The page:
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Boom Town: What happened when Wall Street reform came to Congo’s frontier mining towns

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Boom Town: What happened when Wall Street reform came to Congo’s frontier mining towns

Posted by Holly Dranginis on February 12, 2016

Boom Town: What happened when Wall Street reform came to Congo’s frontier mining towns

Editor's Note – This piece has been cross-posted from

She never wanted to be a miner. Daphrose grew up in the rainforest, where Congo’s mountain gorillas are protected from hunters by an elite group of park rangers. When she was a teenager, Daphrose had no such protection against armed rebels, who terrorized her community. It was 2004 and her town was under siege. Attacks in the area by an array of militias targeted civilians and forced the shuttering of local aid efforts. She and her family were forced to flee.
Daphrose didn’t know at the time that this kind of violence was erupting all over the eastern provinces of the Democratic Republic of Congo (Congo), an extension of the armed conflict that began in the mid-1990s. When she first sought refuge in the mining town of Rubaya, she lived in a United Nations displaced persons camp. But Rubaya wasn’t the safe haven she was looking for.
“Rubaya quickly became too dangerous to stay in,” Daphrose told me early one morning near the town’s busy market. “I’d have to flee now and then because of the war. The CNDP and the national army were fighting.” The CNDP was a Rwanda-backed rebel militia notorious for occupying mining territories and brutalizing civilians. Today, its former leader Bosco Ntaganda is facing charges in The Hague for war crimes including systematic rape and slavery.

In the early 2000s, violence in eastern Congo followed a pattern: where there were lucrative minerals in the earth, armed groups flocked, sometimes invading from across a nearby border. In the 2004 Human Rights Watch essay, “Engine of War,” the authors Arvind Ganesan and Alex Vines write about complex international networks of illicit mining linked to Congo’s then-raging armed conflict. Alongside the essay’s text appears a photo of a boy, with the caption, “At the Rubaya Sunday market miners sell a highly lucrative powder called coltan, which is used by U.S., European, and Canadian manufacturers of chips for cellular phones and computers.”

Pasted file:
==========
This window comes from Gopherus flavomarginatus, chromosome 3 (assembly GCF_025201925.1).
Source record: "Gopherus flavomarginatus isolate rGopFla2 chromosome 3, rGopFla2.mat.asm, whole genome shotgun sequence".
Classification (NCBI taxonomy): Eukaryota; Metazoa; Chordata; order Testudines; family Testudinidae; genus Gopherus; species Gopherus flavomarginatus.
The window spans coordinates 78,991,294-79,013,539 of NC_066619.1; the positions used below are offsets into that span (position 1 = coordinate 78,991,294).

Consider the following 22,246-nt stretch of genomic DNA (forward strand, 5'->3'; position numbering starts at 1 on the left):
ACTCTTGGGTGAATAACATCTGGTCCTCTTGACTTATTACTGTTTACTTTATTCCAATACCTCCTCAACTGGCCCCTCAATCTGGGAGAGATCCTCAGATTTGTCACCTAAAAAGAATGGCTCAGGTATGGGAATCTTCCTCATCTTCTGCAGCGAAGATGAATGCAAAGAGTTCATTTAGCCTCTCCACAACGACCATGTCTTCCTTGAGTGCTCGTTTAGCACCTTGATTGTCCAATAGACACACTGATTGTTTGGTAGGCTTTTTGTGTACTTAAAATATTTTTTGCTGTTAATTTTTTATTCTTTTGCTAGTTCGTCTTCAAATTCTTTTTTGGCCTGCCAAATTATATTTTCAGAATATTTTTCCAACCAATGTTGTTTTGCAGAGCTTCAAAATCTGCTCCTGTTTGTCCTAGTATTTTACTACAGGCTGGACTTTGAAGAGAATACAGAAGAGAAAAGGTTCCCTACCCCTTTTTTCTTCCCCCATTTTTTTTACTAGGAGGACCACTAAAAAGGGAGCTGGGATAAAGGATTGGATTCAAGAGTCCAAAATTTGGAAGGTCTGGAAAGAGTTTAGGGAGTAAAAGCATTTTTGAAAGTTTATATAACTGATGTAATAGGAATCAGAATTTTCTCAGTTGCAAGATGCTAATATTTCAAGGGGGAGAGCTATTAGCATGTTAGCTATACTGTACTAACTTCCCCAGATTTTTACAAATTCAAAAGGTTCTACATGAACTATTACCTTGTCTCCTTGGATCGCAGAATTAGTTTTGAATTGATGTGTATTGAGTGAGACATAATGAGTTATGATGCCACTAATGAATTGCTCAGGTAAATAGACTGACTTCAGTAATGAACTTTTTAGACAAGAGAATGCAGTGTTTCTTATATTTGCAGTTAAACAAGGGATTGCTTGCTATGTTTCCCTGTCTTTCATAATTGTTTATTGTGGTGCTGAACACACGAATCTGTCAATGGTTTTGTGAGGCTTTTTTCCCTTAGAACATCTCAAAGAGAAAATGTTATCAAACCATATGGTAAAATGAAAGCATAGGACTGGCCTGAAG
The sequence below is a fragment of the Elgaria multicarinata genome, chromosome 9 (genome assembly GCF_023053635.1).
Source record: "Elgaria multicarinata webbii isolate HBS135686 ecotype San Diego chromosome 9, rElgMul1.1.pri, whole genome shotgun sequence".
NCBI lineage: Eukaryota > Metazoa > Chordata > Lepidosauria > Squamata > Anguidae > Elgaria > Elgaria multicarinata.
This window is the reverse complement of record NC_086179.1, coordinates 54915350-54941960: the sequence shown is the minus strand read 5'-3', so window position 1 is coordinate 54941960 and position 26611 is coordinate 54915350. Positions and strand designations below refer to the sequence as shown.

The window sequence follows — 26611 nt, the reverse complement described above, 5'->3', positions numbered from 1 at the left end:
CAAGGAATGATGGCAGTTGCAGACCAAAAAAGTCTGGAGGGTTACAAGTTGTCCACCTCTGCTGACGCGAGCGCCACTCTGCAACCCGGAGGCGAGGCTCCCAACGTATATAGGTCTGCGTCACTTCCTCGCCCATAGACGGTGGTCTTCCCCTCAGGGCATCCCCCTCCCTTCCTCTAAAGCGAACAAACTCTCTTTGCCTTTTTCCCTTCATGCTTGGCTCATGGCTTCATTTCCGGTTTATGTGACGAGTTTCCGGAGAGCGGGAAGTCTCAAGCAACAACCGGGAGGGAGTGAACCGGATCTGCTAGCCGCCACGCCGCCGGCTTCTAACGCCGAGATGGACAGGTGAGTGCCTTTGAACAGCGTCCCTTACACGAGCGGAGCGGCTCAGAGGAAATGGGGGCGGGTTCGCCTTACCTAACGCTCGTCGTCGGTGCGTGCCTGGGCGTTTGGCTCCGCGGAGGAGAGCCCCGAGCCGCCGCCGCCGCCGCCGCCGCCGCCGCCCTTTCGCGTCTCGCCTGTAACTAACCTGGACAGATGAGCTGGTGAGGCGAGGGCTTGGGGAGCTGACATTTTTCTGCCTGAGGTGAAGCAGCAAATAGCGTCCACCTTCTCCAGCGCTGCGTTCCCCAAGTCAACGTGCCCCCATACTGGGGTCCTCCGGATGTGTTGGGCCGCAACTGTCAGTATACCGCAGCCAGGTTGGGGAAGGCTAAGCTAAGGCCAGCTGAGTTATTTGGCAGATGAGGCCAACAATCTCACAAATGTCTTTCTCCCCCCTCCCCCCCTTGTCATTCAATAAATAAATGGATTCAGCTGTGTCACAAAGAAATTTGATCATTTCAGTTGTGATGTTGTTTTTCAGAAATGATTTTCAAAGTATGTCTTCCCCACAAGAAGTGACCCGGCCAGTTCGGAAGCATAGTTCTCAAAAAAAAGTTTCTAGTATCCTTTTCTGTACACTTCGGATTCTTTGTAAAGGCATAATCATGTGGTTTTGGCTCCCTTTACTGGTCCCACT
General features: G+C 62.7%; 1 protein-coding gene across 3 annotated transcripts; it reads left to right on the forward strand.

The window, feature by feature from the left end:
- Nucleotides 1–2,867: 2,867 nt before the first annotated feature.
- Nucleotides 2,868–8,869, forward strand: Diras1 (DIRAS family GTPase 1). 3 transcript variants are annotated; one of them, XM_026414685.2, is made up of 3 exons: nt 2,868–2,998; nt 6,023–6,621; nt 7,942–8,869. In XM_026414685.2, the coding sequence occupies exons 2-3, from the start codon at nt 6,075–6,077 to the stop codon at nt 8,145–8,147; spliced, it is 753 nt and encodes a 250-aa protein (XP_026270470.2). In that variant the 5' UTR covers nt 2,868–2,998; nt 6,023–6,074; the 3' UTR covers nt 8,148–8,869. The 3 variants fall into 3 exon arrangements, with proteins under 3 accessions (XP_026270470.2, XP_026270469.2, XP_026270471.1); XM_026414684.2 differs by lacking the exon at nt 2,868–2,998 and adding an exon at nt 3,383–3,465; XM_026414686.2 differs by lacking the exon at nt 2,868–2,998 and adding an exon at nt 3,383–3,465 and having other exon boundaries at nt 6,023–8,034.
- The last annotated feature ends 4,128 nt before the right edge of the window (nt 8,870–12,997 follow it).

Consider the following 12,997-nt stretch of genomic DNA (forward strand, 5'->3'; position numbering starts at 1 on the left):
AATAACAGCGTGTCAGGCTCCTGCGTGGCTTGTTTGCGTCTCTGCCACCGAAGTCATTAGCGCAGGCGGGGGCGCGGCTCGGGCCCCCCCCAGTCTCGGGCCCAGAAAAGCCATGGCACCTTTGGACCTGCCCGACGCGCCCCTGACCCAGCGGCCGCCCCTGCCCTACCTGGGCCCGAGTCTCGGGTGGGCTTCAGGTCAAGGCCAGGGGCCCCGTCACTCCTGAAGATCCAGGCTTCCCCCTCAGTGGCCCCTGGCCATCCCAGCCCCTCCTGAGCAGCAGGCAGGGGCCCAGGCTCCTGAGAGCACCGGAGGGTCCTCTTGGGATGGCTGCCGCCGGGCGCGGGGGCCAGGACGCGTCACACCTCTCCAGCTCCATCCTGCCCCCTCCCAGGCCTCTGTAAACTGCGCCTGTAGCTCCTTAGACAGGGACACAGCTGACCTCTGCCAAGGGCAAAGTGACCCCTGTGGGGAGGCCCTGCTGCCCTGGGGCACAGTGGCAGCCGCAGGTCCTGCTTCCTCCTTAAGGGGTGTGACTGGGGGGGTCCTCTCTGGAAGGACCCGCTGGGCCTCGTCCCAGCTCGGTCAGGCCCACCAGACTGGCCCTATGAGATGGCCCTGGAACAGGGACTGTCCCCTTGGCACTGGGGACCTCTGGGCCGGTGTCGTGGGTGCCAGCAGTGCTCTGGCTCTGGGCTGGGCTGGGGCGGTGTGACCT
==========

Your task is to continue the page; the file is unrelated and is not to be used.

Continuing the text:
Recognizing this link between warfare and a shadowy trade in minerals, advocacy groups and policymakers launched an effort to decouple American business from Congo’s deadly violence, in hopes of promoting peace.
In July, I went to eastern Congo — specifically to Rubaya — to talk to people there, to hear what they thought about the impact of this U.S. regulation. I wanted to know what life was like in their communities before Section 1502, and what it’s like now. If they experienced change, what caused it? I wanted to know not only what they observed of minerals reform, but how they felt about it, what visions they had for Congo’s future, and what they thought were the best ways to make those hopes a reality.


Boom Town

Photo: Rubaya town, Democratic Republic of the Congo. Photo: Holly Dranginis / Enough Project